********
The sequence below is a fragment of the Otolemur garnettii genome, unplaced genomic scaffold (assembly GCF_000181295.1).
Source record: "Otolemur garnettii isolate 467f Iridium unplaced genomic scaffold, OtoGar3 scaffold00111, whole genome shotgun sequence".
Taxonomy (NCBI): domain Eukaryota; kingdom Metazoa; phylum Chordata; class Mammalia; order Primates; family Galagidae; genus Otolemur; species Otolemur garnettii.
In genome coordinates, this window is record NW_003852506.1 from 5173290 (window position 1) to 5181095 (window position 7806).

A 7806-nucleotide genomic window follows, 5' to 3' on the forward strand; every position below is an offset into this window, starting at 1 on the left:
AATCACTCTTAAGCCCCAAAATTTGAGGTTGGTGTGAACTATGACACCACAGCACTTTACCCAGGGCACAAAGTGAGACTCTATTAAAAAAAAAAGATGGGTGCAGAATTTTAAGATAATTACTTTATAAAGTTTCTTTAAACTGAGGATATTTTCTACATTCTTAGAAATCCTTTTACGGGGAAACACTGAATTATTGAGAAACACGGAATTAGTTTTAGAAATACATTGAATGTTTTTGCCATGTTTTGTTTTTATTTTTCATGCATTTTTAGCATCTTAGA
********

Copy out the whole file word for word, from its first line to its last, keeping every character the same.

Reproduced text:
The sequence below is a fragment of the Otolemur garnettii genome, unplaced genomic scaffold (assembly GCF_000181295.1).
Source record: "Otolemur garnettii isolate 467f Iridium unplaced genomic scaffold, OtoGar3 scaffold00111, whole genome shotgun sequence".
Taxonomy (NCBI): domain Eukaryota; kingdom Metazoa; phylum Chordata; class Mammalia; order Primates; family Galagidae; genus Otolemur; species Otolemur garnettii.
In genome coordinates, this window is record NW_003852506.1 from 5173290 (window position 1) to 5181095 (window position 7806).

A 7806-nucleotide genomic window follows, 5' to 3' on the forward strand; every position below is an offset into this window, starting at 1 on the left:
AATCACTCTTAAGCCCCAAAATTTGAGGTTGGTGTGAACTATGACACCACAGCACTTTACCCAGGGCACAAAGTGAGACTCTATTAAAAAAAAAAGATGGGTGCAGAATTTTAAGATAATTACTTTATAAAGTTTCTTTAAACTGAGGATATTTTCTACATTCTTAGAAATCCTTTTACGGGGAAACACTGAATTATTGAGAAACACGGAATTAGTTTTAGAAATACATTGAATGTTTTTGCCATGTTTTGTTTTTATTTTTCATGCATTTTTAGCATCTTAGA